The Wyoming & Montana Tribal Leaders Council targets Hayden Valley and Mt. Doane as being named after men who were proponents of genocide. (wiki commons)

Tribal nations in Wyoming and Montana want Yellowstone National Park to change two geographic names derived from men who were “proponents and exponents of genocide.”

The Wyoming & Montana Tribal Leaders Council targets Hayden Valley and Mt. Doane. The men after whom the features were named hold revered historical positions in the documented exploration of Yellowstone and its designation as the world’s first national park.

U.S. Army Cavalry Captain Gustavus Cheyney Doane was a key member of the Washburn-Langford-Doane expedition to Yellowstone in 1870, before Yellowstone became a national park. Ferdinand Vandeveer Hayden led the first federal expedition to Yellowstone in 1871, culminating in the establishment of the world’s first national park the following year.

Mt. Doane was named in honor of Capt. Gustavus Cheyney Doane. (Click to enlarge)

Hayden Valley stretches halfway across the park’s northern tier. Mount Doane rises to 10,656 feet (10,551 is another listed elevation) overlooking the Southeast Arm of Yellowstone Lake.

While the two explorers might be revered among buffs of western exploration, their legacy among tribal members is the opposite.

“Seven months before Lieutenant Gustavus Cheyney Doane, 2nd Cavalry, guided the 1870 Yellowstone Expedition, he had led the massacre of Chief Heavy Runner’s Piegan Blackfeet village on (Montana’s) Marias River,” Tribal Leaders Council Chairman Ivan Posey, an Eastern Shoshone from Wyoming, said in a letter. “On his subsequent application to become Superintendent of Yellowstone National Park, he boasted ‘Greatest slaughter of Indians ever made by U.S. Troops,’” the letter said.

Most victims were women, children or elderly. Of the 173 victims killed on Jan. 23, 1870, only 15 were men of fighting age, the letter said.

Ferdinand Vandeveer Hayden led the first federal expedition to Yellowstone in 1871. (click to enlarge)

Hayden advocated genocide, Posey’s letter said. It quoted the geologist saying, “unless they are localized and made to enter upon agricultural and pastoral pursuits they must ultimately be exterminated.” Hayden was referring to tribal members who were to be dispossessed by the establishment of Yellowstone National Park.

The U.S. Geologic Survey Board on Geographic Names oversees the naming of geographic features. A note card dated May 7, 1930, available through online archives, recommended the northern Yellowstone valley be named for Hayden, “Eminent Geologist.”

The U.S. Geographic Board recommended “Mt. Doane” on the same date, noting that Doane commanded the military escort of the Washburn Expedition. Doane “made the first official report upon the wonders of the Yellowstone region,” the 1930 recommendation reads.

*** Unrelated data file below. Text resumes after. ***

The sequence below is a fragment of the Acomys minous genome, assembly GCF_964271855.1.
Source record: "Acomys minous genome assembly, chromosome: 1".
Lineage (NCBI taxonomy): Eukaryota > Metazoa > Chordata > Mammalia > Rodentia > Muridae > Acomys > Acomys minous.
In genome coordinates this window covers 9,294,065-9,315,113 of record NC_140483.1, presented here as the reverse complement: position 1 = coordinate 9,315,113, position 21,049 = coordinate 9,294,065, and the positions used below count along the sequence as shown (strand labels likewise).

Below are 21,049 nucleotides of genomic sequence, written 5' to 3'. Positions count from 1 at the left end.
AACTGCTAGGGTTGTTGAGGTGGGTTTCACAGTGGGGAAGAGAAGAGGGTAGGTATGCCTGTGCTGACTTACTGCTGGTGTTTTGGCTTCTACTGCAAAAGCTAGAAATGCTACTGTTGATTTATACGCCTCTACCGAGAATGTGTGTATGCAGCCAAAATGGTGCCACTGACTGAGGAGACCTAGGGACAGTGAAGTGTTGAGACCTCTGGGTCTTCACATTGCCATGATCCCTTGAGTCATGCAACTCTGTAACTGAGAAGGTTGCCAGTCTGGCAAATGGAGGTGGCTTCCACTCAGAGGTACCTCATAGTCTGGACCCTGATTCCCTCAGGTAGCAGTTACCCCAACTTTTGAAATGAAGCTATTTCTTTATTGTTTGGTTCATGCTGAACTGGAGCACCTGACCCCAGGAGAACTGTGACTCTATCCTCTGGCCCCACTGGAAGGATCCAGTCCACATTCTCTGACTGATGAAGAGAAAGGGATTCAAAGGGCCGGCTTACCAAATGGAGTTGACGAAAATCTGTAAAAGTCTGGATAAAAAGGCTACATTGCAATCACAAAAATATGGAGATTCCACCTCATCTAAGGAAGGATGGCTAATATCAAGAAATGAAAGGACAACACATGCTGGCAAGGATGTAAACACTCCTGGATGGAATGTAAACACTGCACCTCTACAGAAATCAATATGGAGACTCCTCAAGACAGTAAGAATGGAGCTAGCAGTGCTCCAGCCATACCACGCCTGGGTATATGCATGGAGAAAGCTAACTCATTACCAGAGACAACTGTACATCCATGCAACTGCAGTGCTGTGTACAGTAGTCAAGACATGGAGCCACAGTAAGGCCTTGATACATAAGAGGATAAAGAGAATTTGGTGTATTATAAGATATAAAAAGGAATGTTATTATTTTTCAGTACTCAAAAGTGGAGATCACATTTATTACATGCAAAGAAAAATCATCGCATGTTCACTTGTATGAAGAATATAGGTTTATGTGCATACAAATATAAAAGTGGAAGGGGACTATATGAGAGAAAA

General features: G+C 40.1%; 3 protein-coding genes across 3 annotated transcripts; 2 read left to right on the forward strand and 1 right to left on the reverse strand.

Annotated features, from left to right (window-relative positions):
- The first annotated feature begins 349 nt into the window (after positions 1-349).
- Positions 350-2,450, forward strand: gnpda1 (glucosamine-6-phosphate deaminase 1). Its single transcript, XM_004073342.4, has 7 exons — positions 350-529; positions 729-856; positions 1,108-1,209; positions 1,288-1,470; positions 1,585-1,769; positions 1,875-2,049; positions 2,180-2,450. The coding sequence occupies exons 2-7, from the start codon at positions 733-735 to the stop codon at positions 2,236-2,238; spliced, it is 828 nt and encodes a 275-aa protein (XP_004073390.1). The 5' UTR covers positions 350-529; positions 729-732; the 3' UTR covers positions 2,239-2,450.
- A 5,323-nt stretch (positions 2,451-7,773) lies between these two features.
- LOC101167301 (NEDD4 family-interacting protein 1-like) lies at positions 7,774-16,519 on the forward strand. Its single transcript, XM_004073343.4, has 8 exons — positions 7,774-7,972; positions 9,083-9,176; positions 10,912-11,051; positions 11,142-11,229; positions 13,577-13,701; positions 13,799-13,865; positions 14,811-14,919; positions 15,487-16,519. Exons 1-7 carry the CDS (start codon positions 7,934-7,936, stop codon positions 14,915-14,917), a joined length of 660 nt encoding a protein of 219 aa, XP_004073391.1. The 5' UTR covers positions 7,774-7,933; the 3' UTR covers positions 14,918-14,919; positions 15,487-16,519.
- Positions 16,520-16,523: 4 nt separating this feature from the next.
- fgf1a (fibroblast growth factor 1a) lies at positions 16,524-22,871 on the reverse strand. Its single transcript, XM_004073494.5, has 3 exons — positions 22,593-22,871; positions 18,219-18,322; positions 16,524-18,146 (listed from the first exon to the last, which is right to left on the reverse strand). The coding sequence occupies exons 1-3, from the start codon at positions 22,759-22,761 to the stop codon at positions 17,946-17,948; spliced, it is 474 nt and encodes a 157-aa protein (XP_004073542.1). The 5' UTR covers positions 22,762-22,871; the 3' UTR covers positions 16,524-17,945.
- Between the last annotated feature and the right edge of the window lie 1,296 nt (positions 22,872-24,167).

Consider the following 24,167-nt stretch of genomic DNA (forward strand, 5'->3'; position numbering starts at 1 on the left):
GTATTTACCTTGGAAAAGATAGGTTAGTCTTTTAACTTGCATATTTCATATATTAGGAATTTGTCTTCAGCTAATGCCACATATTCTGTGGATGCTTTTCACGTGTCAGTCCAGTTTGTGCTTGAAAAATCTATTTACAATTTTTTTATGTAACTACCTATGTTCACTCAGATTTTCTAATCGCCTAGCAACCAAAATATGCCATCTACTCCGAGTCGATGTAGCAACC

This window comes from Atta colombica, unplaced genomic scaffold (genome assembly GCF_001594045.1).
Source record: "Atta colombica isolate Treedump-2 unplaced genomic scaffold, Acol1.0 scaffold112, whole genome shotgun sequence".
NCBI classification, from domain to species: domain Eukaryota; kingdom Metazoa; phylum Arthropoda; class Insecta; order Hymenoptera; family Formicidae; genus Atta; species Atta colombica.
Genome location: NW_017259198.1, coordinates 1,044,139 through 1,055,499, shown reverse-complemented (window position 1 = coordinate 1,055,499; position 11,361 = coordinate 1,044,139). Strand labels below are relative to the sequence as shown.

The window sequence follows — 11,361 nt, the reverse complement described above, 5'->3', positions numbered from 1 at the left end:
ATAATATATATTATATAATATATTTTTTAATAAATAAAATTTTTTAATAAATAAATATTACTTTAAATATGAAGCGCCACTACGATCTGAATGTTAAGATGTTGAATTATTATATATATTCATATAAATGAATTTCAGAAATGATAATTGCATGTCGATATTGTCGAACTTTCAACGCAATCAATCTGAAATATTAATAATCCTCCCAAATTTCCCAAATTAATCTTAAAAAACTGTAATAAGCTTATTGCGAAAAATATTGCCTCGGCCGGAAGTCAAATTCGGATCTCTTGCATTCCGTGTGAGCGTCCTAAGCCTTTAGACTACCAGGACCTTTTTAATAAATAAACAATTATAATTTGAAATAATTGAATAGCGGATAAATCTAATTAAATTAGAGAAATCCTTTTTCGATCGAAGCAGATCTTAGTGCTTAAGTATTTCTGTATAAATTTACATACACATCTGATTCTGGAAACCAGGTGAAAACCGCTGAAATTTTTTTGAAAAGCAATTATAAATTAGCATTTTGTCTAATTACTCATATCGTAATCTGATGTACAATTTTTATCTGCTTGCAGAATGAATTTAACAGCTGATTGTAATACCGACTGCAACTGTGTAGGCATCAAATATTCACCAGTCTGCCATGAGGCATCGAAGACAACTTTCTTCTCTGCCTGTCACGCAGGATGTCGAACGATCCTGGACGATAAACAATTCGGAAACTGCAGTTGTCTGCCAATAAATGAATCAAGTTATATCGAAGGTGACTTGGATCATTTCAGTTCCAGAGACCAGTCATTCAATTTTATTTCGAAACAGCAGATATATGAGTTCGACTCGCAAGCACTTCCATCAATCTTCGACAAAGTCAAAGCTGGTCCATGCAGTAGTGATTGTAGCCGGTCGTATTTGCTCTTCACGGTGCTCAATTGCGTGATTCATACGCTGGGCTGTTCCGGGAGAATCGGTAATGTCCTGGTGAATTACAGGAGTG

Yellowstone shouldn’t have such names, the tribal leaders said.

“These names must be changed with the Input (sic) of the affected Tribal Nations,” the Dec. 11, 2014, letter states. “It must be remembered that Yellowstone was a homeland, a sacred cultural landscape to twenty-six tribes, before it was a National Park. However, a visitor to Yellowstone today would not know that, due to the lack of cultural interpretation.

“A change in that respect is long overdue,” the letter states. “America’s first national park should no longer have features named after the proponents and exponents of genocide, as is the case with Hayden Valley and Mount Doane.”

Angus M. Thuermer Jr.

Angus M. Thuermer Jr. is the natural resources reporter for WyoFile. He is a veteran Wyoming reporter and editor with more than 35 years experience in Wyoming. Contact him at angus@wyofile.com or (307)...

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  1. The great Bear Lodge, Mato Tipila, is also yet known by some ridiculous imaginary thing not related to life and Earth. Presently called “devil’s tower,” this name must again reflect the vision and meaning of the land.

    By what names can we know the valley along the upper Yellowstone? Each original name will be good, and of course all should be known.

    We are watching the return of the Wolf, maybe called by the Oceti Sakowin, words that sound like: Shungmanitou Tanka, out here in the farther west, coming again from the North.

    Pte, or Bison, return has gotten some difficulty in acceptance as some people near Badlands now feel that restoration is less important than making cash from domestic cattle, even though that return was considered as part of the possible National Park there.

    Each People have important teaching stories concerning these Animals. Born where these were still known, we have long awaited this return, healing and balancing the Earth..

    Michael McLaughlin

  2. What would be an argument for NOT having the names changed? Mt McKinley was changed to Denali by the people of Alaska, but unfortunately the congressional delegation from Ohio, home of William McKinley, has blocked the name change at the federal level for many years now. Why is this? There MUST be a discussion why this is because i have a feeling a root is more than just a name change.

  3. This is interesting. I don’t know if the names of landmarks must be changed. But, certainly, visitors to Yellowstone should have the opportunity to learn the history of the people involved. In fact, it’s good for us all to know our history.